Objective: To describe the changes in oxygen saturation (SpO2) in healthy infants during the first 10 minutes of life.
Study design: In this observational study, infants > or = 35 weeks gestation at birth who did not require supplemental oxygen had continuous recordings taken of the preductal SpO2 over the first 10 minutes of life.
Results: A total of 115 infants were analyzed. On average, infants delivered by cesarean delivery had a 3% lower SpO2 than infants delivered by vaginal delivery (95% confidence interval [CI] = -5.8 to -0.7; P = .01). Infants born by cesarean delivery also took longer (risk ratio, 1.79) to reach a stable SpO2 > or = 85% (95% CI = 1.02 to 3.14; P = .04). At 5 minutes of age, median SpO2 values (interquartile range) were 87% (80% to 95%) for infants delivered vaginally and 81% (75% to 83%) for those delivered through cesarean section. The median SpO2 did not reach 90% until 8 minutes of age in either group.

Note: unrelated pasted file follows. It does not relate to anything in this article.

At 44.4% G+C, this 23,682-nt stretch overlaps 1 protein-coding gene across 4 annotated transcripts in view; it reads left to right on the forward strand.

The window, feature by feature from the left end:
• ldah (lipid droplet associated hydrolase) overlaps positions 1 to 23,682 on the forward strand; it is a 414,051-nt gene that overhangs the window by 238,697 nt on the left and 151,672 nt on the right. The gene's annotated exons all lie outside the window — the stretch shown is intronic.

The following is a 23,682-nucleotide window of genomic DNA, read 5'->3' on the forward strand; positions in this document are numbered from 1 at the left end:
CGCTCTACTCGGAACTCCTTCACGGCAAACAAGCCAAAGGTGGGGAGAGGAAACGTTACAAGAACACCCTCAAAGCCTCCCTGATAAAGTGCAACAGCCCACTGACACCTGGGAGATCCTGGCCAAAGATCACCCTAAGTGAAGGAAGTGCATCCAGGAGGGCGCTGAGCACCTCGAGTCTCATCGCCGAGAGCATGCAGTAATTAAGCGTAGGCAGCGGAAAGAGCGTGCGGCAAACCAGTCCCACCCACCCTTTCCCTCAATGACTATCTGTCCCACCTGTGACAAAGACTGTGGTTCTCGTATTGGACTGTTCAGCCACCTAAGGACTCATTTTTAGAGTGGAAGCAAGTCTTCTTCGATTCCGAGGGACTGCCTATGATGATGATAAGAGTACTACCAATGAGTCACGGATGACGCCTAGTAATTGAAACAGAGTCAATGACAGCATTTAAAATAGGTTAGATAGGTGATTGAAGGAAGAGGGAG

Conclusions: The process of transitioning to a normal postnatal oxygen saturation requires more than 5 minutes in healthy newborns breathing room air.